English Ivy: Pesky Invasive Plants

To be honest ladies and gentlemen, this post might turn ugly. Why? Because English Ivy is one of my absolute most-despised plants. EVER. It is horribly invasive, overplanted, and eye-sore, and not to be dramatic, but it’s kind of useless (at least for pollinators and wildlife). 

Today, we’re going to talk about how this terrorizer got here, and what we can do about it. Hopefully we’ll spread a little inspiration to get you out in the margins of your gardens, and go yoink those suckers up once and for all. 

What’s the Issue with Invasive Plants? 

English Ivy thrives in North America’s climate. In fact, the plant is so happy here that it outcompetes the native species who enjoy similar niches. This poses serious problems, not only for the biodiversity of our plants, but also for the insects and animals that rely on native plants for food and habitat. 

When plants and animals coexist in an ecosystem for thousands of years, they can develop some pretty specialized relationships. As new, invasive plants come in and take over, those special relationships– and the survival of the plants and animals in them, becomes threatened.

Another, surprising victim of English Ivy’s ravenous wanderings are trees. In abandoned lots, or invaded forests, english ivy can climb up trees and take over their canopies. During the ivy’s climb up the tree’s trunk, tiny roots penetrate the tree bark, dramatically increasing the tree’s susceptibility to disease. 

Once their invasion spreads to the treetops, the ivy competes for sunlight. If it gets out of hand, the ivy can eventually topple some pretty sizable trees (think 100-year-old oaks). Unfortunately, this happens all over Atlanta, breaking tree-lovin’ hearts everywhere. 

How did English Ivy get to North America?

English Ivy (Hedera helix) is not a native to North America, it’s native to Western and Central Europe, and North Africa. How did this pesky plant travel so far?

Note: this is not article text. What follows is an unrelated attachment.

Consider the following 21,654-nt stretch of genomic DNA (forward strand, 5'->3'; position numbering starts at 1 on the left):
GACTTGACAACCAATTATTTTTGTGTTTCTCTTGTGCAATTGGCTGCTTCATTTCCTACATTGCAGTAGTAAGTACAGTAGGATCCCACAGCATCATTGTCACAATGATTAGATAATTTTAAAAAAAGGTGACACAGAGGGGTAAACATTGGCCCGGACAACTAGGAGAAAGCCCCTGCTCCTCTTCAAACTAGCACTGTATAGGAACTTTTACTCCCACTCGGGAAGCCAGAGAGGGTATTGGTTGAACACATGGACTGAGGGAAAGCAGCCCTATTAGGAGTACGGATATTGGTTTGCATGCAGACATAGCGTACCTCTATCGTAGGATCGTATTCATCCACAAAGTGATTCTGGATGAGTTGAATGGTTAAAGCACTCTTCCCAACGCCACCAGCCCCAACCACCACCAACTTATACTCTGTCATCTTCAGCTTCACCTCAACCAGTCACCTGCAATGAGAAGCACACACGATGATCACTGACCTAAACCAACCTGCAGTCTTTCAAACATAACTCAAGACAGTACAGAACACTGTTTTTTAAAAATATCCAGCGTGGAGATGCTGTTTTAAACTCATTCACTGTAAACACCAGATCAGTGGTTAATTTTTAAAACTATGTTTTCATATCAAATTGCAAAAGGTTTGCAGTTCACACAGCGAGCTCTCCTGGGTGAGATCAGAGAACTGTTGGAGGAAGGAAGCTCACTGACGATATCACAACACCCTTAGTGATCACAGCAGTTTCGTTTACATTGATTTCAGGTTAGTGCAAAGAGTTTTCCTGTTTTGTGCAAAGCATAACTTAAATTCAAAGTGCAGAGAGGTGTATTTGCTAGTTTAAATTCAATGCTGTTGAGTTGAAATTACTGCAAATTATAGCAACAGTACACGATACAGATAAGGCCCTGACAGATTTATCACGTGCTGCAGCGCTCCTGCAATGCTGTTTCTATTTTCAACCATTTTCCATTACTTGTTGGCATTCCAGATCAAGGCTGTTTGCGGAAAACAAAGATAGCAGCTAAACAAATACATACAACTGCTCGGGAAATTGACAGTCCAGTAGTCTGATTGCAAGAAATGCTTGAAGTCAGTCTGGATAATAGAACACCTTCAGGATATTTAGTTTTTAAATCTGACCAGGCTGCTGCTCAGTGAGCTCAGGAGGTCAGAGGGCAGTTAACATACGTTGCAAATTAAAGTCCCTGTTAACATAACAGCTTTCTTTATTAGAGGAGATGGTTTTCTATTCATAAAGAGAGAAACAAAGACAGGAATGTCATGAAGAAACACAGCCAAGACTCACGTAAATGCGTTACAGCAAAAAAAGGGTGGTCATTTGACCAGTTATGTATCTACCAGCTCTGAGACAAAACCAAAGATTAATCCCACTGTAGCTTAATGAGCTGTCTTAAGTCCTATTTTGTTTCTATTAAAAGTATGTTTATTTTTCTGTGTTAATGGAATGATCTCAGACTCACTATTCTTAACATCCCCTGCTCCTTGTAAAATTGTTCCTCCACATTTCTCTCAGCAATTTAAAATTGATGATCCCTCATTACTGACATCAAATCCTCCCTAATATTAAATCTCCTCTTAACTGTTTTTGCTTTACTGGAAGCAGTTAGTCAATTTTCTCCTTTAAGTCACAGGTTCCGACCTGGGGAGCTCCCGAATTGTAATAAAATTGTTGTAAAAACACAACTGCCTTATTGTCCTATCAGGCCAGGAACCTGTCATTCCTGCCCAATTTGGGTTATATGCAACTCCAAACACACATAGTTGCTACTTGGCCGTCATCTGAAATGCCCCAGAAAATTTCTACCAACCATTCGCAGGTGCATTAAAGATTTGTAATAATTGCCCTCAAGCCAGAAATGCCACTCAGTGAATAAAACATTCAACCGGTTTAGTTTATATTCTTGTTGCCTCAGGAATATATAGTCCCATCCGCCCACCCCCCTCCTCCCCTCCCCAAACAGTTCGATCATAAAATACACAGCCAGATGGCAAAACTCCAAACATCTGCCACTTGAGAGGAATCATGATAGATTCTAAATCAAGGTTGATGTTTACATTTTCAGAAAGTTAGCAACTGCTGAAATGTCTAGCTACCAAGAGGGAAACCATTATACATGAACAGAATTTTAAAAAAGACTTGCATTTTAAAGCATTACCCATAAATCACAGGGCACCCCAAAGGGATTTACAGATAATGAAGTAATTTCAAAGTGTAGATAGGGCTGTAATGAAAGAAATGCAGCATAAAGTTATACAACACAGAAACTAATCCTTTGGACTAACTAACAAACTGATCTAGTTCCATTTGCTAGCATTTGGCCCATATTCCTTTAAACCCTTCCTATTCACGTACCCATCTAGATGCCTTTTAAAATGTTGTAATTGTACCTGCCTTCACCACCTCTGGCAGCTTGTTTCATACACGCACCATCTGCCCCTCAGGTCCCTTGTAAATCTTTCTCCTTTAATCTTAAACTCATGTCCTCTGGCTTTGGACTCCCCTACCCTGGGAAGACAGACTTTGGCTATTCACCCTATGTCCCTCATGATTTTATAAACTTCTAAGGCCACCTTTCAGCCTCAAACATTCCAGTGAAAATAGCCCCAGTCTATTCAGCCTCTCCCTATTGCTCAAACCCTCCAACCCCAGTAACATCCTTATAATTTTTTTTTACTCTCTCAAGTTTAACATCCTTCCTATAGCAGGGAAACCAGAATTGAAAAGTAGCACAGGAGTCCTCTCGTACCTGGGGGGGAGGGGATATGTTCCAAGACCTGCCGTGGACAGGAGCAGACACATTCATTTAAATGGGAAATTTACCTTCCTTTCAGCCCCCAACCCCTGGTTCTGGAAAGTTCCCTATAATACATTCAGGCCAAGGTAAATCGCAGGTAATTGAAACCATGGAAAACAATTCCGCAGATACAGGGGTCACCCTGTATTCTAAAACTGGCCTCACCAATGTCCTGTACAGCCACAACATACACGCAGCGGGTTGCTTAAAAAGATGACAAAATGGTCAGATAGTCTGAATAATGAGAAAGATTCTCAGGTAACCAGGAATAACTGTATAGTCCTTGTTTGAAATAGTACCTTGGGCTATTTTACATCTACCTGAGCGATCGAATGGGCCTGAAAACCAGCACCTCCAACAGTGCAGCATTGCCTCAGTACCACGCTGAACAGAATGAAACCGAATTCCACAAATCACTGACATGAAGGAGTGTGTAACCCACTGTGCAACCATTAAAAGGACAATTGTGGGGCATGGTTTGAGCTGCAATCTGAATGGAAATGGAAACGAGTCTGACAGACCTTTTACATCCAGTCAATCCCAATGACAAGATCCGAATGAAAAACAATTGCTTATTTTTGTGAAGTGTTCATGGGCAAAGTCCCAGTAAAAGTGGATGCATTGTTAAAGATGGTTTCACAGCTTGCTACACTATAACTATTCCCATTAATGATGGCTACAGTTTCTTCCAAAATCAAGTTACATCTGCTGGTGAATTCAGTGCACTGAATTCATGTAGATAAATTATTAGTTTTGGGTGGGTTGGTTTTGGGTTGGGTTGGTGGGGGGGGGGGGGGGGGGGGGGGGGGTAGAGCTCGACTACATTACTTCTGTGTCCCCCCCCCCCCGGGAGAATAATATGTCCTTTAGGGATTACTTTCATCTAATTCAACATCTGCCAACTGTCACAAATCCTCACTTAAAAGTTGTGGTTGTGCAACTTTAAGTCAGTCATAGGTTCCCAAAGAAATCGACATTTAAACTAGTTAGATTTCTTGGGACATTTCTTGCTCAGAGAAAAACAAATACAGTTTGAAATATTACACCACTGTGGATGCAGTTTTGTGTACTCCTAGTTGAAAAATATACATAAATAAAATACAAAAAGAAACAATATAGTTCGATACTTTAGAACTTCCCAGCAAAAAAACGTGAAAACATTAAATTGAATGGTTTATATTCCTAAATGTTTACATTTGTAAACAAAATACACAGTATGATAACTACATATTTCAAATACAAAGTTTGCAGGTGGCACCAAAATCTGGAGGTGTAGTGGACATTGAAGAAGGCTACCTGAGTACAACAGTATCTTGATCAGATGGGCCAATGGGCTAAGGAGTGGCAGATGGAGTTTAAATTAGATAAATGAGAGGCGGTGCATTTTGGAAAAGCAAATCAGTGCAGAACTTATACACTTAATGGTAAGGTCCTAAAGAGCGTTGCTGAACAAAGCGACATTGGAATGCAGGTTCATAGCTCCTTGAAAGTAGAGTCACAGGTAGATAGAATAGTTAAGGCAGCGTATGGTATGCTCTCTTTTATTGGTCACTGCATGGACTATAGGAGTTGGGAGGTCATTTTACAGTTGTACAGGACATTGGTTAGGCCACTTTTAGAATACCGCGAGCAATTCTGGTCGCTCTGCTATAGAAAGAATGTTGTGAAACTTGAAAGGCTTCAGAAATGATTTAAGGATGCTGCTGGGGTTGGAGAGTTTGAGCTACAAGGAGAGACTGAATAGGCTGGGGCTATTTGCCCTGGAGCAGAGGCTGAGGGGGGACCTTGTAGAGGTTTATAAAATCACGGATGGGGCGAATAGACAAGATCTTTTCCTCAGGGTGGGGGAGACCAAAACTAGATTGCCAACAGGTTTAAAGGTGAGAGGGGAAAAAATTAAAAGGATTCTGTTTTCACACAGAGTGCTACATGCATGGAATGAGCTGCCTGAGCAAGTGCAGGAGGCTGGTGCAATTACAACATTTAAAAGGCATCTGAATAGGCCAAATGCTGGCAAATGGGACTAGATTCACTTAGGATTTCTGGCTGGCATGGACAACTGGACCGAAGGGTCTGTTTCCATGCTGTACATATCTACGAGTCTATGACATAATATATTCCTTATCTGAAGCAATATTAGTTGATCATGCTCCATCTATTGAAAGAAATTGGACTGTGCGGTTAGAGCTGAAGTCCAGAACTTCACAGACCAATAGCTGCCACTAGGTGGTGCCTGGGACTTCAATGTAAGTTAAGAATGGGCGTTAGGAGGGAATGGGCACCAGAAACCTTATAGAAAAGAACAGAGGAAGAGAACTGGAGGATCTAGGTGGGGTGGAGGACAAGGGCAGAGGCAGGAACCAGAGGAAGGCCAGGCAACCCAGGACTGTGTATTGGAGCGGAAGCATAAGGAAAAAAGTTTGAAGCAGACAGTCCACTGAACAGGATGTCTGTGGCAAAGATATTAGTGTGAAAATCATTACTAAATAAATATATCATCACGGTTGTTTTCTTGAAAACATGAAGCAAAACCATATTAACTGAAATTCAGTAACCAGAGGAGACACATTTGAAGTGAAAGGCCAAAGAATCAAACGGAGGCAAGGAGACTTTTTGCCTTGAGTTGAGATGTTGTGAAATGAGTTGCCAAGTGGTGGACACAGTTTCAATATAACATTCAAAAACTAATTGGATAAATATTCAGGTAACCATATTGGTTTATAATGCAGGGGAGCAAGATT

Given the plant’s common name, you may have guessed how it got here. Yep, those globally infamous colonial settlers, the English. In the 1700s, the plant had value as a low-maintenance groundcover. So, it was imported from Europe and planted far and wide along the Atlantic coast. Lucky us. 

Perhaps we can appreciate the irony of how many resources are sunk into mitigating the damages of this “low-maintenance” landscape plant. 

Ivy outcompetes with ground cover plantings | Barefoot Garden Design
English Ivy competes with ornamental ground covers, such as these Coral Bells: Source

English Ivy Description

If you think you’ve never seen English Ivy before, you just may not have known what you were looking at. I promise you’ve seen it. 

The pernicious invasive plant grows everywhere. Open fields, forests, roadways, the side of buildings, fences, and disturbed areas. Throughout the East, West, and Midwest of the United States, English Ivy is ubiquitous. 

Its glossy green leaves are tri-lobed and deeply veined. Their roots tend to remain shallow, and they can propagate asexually from pieces of these roots, or sexaully from seed. 

English Ivy removal 

Removing invasive plants is time consuming– due to their reproductive methods, removing every piece of root is critical– however, it’s incredibly important to protect other plants and wildlife. 

As the Ivy spreads, it may climb tree trunks, or old buildings. 

When it grows on trees, the ivy causes issues by keeping the tree bark moist, and the micro injuries its roots cause only make the tree more susceptible to fungal damage. Compounded with English Ivy’s tendancity to carry a fungus that destroys tree leaves, an ivy infestation can spell a slow and painful death for mature trees. 

Buildings can also face thousands of dollars in damage if ivy takes over. Similar to its effect on tree trunks, English Ivy keeps the sides of the building moist, resulting in rot and mold damage. 

To remove English Ivy from mature trees or buildings, make sure to pull it down carefully. Anything that seems super tangled, leave up there (for now). Once you’ve pulled down some hefty chunks, you should have a pretty good idea of where the soil-rooted part of the plant is. 

Remove as many soil-living roots as possible, and cut the rest of the ivy away from this main root ball. In a few weeks, that tangled up ivy should be dried up and dead. Now it’s safe to pull those suckers down and say “adios!” for good!